Paul Offit on Vaccine Science, COVID's Future, and the Anti-Vax Movement

— "You're seeing a real pushback against the kind of weapons that are needed in public health"

  • author['full_name']

    Jeremy Faust is editor-in-chief of app, an emergency medicine physician at Brigham and Women's Hospital in Boston, and a public health researcher. He is author of the Substack column Inside Medicine.

  • author['full_name']

    Emily Hutto is an Associate Video Producer & Editor for app. She is based in Manhattan.

In part 1 of this exclusive video interview, app editor-in-chief Jeremy Faust, MD, and Paul Offit, MD, director of the Vaccine Education Center at Children's Hospital of Philadelphia, discuss the science of vaccines, the future of COVID, and the politics of the anti-vax movement.

The following is a transcript of their remarks:

Faust: Hello, Jeremy Faust, editor-in-chief of app.

We are joined today by Dr. Paul Offit. Dr. Offit is a professor of pediatrics at CHOP, Children's Hospital of Philadelphia. He's the co-inventor of the rotavirus vaccine and he serves on the Vaccine and Related Biological Products Advisory Committee for the FDA. His new book is entitled, .

Dr. Paul Offit, thank you for joining us.

Offit: Thank you.

Faust: Let's start with the conversation about vaccines and science, and then we'll go over to some public health issues that you talk about in the book.

The first thing I'd like you to help people understand is actually a biological thing that you talked about in the book, which is that there's a difference regarding whether a virus can be eradicated depending on its incubation period. Can you just explain that for people who either didn't go to med school or who went to med school a while ago?

Offit: Sure. So if you take a virus that has a long incubation period, like measles for example, if you're vaccinated or naturally infected, you'll develop antibodies in your bloodstream which will protect you against mild disease for 3 to 6 months until those antibodies start to come down. But you'll also develop memory cells, memory B cells, memory T helper cells, memory cytotoxic T cells, which are generally long-lived and sometimes lifelong.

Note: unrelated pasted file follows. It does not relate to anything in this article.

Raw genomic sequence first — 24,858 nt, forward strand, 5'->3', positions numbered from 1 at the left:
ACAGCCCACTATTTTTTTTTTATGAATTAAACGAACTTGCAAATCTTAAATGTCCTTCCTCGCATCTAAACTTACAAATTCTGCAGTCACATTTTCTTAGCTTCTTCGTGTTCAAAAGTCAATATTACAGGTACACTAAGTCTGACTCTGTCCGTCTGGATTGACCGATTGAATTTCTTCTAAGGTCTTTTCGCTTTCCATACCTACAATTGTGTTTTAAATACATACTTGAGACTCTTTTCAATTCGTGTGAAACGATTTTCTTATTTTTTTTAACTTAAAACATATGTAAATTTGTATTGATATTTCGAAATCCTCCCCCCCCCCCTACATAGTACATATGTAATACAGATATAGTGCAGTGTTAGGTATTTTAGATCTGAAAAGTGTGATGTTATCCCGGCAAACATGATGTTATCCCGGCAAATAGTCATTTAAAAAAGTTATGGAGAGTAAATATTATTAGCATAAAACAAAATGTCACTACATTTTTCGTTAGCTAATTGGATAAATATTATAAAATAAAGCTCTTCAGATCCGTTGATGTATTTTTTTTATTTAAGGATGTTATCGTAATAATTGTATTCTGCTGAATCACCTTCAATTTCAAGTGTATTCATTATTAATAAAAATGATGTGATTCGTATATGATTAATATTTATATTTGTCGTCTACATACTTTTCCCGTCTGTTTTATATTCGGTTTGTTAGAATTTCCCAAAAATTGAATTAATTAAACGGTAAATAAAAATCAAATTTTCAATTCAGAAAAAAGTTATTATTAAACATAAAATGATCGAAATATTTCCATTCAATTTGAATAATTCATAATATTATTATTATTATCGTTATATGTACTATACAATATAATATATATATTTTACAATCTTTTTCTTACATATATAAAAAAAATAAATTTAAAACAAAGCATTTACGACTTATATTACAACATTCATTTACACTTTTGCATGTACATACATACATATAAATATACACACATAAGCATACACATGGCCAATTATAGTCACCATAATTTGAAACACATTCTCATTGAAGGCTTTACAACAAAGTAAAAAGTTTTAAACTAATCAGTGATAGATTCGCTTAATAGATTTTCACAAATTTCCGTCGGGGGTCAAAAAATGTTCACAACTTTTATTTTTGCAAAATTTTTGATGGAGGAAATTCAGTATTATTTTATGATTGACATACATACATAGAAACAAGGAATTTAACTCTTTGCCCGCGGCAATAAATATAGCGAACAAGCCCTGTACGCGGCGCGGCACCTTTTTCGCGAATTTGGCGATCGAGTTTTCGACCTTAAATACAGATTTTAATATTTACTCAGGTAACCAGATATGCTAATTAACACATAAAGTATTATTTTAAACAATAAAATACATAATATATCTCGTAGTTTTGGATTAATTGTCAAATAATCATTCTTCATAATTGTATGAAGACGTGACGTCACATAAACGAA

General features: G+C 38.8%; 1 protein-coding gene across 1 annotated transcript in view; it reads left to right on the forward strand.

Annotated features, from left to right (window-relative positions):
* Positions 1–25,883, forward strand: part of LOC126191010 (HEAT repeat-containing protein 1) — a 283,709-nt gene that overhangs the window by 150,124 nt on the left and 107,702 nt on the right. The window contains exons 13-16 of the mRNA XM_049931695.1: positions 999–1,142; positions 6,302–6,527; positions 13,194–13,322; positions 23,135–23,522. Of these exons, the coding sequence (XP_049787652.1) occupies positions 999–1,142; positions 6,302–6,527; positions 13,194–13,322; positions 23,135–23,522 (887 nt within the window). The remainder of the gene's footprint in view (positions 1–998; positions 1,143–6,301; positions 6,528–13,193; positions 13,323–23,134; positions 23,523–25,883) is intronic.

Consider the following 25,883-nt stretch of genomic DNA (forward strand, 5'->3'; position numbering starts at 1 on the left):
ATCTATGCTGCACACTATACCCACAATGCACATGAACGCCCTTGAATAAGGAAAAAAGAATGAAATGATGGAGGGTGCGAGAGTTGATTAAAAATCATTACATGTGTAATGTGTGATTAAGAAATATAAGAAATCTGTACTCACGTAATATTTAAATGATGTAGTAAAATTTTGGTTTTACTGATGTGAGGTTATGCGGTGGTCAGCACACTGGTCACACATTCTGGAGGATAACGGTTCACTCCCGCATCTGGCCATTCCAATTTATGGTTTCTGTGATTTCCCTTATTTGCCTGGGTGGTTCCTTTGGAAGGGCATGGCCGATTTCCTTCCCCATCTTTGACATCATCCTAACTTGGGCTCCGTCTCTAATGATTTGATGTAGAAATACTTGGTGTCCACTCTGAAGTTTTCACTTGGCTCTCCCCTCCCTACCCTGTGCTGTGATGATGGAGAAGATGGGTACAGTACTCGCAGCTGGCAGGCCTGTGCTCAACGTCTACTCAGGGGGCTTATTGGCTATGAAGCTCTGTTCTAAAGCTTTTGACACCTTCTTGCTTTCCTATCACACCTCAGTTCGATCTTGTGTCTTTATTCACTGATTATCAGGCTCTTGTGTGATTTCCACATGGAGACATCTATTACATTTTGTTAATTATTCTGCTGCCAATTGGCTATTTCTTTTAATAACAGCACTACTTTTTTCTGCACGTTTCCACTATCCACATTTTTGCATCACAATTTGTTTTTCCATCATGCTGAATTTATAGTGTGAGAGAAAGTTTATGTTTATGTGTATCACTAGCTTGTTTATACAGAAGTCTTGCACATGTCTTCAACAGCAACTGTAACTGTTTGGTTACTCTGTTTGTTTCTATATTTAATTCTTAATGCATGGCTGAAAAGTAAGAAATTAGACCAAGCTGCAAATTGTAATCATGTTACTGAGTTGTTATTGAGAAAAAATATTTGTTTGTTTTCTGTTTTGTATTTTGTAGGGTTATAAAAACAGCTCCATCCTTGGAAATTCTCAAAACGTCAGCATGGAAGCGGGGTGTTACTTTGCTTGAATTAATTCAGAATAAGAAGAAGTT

For a long incubation period disease where it takes 10 days, 14 days to first develop symptoms, you actually don't need antibodies in the circulation, you just need memory cells that can then, in the case of B cells, make antibodies. That, usually, is plenty of time when you have a long incubation period to activate those cells, to get them to differentiate – in the case of B cells make antibodies – to prevent even mild disease.

So for that kind of disease, you can actually eliminate it from the face of the Earth. Smallpox is a long incubation period disease and so we've eliminated it. Polio, we're getting close to eliminating it -- another long incubation period disease. And measles, we eliminated measles from the United States in 2000. It's come back in large part because of falling immunization rates, but that's that.

For short incubation period diseases like SARS-CoV-2 or influenza or respiratory syncytial virus or rotavirus, there what you can do is when you immunize, you can induce antibodies, which will then protect you against mild disease for a while. You'll also induce these memory cells, which will protect you against severe disease because it takes a while to develop severe disease. But, you're not going to be protected against mild disease for long.

I was fortunate enough to be part of a team at Children's Hospital of Philadelphia that created the rotavirus vaccine. Rotaviruses don't really evolve away from protection induced by vaccination or natural infection. All viruses mutate, but they don't really evolve away from recognition by antibodies induced by vaccination or natural infection.

So what we've done with that disease is essentially we've eliminated hospitalizations in this country, but the virus still circulates. That virus doesn't create variants. It still circulates in the community, and it still causes mild disease, you probably have 95% immunization rates.

Even if 100% of people in the world were vaccinated against COVID and the virus didn't mutate or didn't evolve, you still would see that virus circulating because it's a short incubation period disease. You're going to get mild disease again and again and again. We never made that clear early in this pandemic.

Faust: In terms of this virus, I struggle with whether or not I should or we should be thinking about it as a garden variety coronavirus that just happens to be new and happens to be worse prior to immunity. Is that how you think about it? And if so, what's going on with the seasonality? Because clearly every year now we see a peak in the winter months, but unlike some of these other viruses -- as you say in the book -- it doesn't just go away in the summer.